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Recognize Results and Appreciate People

Driven by such devices as the balanced scorecard, companies have become increasingly enamored with measuring employee "engagement." Indeed, the new coin of the realm in “performance management” is this idea of engagement. A recent report from Towers Watson1 seeks to identify the drivers for high employee engagement—and in the process blurs the distinctions between recognition, appreciation and evaluation. Let’s explore those distinctions before returning to the notion of employee engagement.

Towers Watson found a correlation between employee engagement and recognition, and concluded that managers can boost engagement through recognition. In fact, they cite a recognition study that found that employee engagement was enhanced when the immediate boss “recognizes and appreciates good work.” But what qualifies as "recognition," and exactly what should we recognize?

For example, would saying, “Thanks, good job,” qualify as appropriate recognition for a manager to give a subordinate? We think this kind of statement is problematic for several reasons. First, it is vague feedback. While employees desire feedback—the Towers Watson report confirms this—vague feedback like “good job” will not be helpful in terms of their performance. Feedback that is specific to real results is far more relevant and effective.

Good managers identify what results are important, and they make sure the people doing the work know exactly how they're doing specific to those measures. But does saying, “Thanks, good job,” still increase engagement? Perhaps, but telling someone they are doing a good job is more than “recognizing” them; it is judging the person's performance as well—a mistake far too many managers make. Managers are just too far away from the work when it is actually done to make such judgments.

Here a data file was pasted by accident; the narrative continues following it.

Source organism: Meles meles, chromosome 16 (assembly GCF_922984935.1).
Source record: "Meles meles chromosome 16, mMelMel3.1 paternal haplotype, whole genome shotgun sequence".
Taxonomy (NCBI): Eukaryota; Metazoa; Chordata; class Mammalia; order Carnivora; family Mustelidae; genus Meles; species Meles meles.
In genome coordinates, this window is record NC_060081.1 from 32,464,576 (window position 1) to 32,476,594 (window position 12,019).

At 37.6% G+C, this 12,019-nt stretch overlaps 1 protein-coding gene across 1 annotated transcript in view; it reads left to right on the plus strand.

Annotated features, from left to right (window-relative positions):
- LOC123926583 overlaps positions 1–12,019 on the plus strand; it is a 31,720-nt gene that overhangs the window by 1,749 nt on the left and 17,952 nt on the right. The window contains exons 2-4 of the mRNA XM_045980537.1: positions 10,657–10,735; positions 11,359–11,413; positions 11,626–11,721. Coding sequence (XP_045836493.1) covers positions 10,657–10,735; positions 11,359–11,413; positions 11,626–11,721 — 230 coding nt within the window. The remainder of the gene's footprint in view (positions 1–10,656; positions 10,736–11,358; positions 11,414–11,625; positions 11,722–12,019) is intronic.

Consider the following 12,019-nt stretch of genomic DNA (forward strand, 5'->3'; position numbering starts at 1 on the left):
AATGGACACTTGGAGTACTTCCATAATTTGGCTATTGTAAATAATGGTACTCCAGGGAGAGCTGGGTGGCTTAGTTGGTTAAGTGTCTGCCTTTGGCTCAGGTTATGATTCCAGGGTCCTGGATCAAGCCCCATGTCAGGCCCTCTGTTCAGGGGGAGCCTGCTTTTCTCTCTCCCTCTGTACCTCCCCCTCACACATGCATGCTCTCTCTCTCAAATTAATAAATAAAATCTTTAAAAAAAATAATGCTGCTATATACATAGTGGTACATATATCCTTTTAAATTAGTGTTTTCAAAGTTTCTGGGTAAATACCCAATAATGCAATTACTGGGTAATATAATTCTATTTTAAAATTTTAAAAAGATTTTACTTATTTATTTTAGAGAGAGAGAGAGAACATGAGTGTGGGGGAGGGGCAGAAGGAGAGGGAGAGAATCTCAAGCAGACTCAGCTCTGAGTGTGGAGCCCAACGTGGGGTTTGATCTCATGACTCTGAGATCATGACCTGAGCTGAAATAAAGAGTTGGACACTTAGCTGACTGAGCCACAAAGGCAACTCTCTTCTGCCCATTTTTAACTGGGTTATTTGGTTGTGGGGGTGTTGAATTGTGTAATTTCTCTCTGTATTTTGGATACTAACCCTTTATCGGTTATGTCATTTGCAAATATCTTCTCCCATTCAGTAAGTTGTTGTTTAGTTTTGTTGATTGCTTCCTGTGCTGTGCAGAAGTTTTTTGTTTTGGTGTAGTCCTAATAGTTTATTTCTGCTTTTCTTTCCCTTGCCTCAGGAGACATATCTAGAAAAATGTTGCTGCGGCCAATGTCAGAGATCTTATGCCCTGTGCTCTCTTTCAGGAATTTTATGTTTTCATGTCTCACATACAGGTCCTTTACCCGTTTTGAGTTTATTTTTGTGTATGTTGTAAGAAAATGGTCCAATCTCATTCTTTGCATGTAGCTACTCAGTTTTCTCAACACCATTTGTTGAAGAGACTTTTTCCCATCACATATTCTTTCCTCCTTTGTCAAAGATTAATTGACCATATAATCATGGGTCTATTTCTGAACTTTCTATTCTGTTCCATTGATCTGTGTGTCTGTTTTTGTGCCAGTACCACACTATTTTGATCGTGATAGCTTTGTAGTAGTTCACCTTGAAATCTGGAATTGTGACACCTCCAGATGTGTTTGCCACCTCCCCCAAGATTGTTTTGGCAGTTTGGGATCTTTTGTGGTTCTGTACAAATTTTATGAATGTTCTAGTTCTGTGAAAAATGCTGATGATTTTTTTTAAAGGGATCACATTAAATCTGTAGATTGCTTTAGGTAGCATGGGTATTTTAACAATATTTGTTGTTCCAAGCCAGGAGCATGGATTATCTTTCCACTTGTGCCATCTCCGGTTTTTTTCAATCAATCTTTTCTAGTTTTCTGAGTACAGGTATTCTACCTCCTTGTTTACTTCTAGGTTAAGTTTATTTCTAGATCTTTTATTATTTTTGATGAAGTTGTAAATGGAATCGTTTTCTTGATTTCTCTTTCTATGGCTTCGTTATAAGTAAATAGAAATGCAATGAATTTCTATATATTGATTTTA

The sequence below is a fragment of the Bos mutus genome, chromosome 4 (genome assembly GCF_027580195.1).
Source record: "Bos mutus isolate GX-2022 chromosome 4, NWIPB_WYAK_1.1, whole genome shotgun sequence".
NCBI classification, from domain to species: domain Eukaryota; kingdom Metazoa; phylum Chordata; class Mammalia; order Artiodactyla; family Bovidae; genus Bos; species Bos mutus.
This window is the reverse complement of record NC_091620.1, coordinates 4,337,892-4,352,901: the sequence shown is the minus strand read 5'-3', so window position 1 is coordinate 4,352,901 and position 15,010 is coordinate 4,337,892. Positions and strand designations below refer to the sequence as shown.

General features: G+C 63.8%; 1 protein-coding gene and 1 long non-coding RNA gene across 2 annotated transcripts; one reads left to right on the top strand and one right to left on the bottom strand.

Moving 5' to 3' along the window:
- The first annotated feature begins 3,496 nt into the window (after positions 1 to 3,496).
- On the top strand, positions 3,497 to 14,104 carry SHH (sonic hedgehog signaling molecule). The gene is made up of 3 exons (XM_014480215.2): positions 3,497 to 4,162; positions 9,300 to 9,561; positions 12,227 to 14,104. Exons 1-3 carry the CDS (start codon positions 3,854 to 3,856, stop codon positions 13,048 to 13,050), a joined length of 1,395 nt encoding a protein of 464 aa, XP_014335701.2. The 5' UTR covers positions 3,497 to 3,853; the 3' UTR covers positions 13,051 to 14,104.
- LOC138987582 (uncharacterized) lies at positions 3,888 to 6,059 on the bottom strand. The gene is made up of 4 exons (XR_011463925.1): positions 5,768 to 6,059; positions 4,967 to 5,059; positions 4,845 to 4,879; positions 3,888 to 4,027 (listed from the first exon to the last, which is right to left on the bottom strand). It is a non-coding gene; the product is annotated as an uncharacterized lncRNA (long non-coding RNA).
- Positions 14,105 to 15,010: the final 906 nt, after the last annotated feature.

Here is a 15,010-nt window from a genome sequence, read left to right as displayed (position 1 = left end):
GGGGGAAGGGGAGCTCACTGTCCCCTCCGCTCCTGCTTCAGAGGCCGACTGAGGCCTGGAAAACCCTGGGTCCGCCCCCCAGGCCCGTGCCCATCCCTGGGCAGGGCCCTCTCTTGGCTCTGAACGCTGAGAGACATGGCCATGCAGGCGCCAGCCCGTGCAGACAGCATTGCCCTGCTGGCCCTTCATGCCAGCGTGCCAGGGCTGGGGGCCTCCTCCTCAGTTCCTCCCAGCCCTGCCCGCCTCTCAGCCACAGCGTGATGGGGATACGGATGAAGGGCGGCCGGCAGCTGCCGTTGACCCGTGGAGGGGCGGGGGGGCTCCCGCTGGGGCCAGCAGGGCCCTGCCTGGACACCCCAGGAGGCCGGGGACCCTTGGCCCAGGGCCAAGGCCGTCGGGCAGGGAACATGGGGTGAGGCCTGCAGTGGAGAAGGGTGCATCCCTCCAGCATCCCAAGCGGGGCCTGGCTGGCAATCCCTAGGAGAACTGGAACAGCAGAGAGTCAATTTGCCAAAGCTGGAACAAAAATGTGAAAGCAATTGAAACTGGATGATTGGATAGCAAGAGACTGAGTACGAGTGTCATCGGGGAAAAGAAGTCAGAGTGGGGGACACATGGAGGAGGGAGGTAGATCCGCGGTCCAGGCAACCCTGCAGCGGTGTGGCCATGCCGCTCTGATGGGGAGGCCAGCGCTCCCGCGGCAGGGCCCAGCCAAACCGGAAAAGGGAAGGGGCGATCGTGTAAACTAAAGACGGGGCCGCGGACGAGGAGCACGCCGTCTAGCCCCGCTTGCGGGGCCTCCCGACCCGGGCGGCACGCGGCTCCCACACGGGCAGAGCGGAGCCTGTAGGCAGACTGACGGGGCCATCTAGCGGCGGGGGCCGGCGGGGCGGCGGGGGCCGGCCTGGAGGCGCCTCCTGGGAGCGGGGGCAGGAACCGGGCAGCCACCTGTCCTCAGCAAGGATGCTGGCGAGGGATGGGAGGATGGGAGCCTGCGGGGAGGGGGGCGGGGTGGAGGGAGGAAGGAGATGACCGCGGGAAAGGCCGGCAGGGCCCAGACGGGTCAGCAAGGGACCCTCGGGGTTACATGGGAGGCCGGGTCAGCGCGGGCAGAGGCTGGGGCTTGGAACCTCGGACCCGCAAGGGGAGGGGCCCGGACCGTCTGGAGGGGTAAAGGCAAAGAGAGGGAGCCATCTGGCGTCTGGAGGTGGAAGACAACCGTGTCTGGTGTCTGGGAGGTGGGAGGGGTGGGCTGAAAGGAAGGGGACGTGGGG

Another problem with vague, evaluative statements like, “Thanks, good job,” is that they focus on the individual. In most situations, important results occur because of the contributions of multiple people, not just one contributor. Recognizing individual contributors, especially in vague terms, is unnecessary and typically disruptive. And even if such recognition is given to an entire group, the feedback is still vague and probably misleading. Performance (as opposed to the actual results the performance generates) is difficult to evaluate and pass judgment on. Furthermore, if the goal is strictly to thank the individual, “Thanks, good job,” is a weak way to show appreciation.

To be effective, managers must provide important inputs. Specifically, they must focus on important outcomes, and let people know how they are doing with respect to those outcomes. Feedback on results (as frequent as possible) is a primary management duty. This feedback is not vague, and it is specific to the work, thus supporting individual efforts to grow and develop, which in turn leads to better performance. Effective managers also appreciate the people doing the work, but this is separate from recognizing results, and mixing the two is more confusing than helpful. Thus, thanking people is a form of appreciation—and quite different from evaluating how they did (remember: the best evaluators of performance are the individuals themselves). Thanking people for their efforts and contributions, without evaluating the efforts or contributions, is appropriate and will also support employee performance.

Concern for "engagement" is not inappropriate, but engagement is impossible to observe or measure. The manager cannot possibly know how much or how hard an employee thinks about a project, or how committed they are to innovating a procedure—only the results are measurable. Yet the term "engagement" has, for some, become a proxy for employee satisfaction. Chasing engagement by trying to make employees happy is a misreading of the correlational data found in many studies on satisfaction (and now engagement) and its relationship to performance.

Buried in the Towers Watson report is that “appealing development opportunities [and] interesting work” are factors in high engagement. What managers really need is for people to “do whatever it takes in the conditions encountered” to get required results. This is most likely to occur when people are assigned clear, significant outcomes, they have autonomy to make decisions that impact their results, they have a chance to grow and develop their skills, and they have success that is captured by documented results.

As for recognition and appreciation, do them—but do them separately. Specifically recognize results, and focus on those results as opposed to recognizing people. Appreciate people by showing genuine interest in their work—e.g., take time to talk specifically about what they are doing, the impact it is having, and how you can support it better. Do these things well and results (engagement, too) will likely follow.

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1Turbocharging Employee Engagement: The Power of Recognition from Managers. Towers Watson white paper, 2012, http://www.towerswatson.com/assets/pdf/629/Manager-Recognition_Part1_WP_12-24-09.pdf



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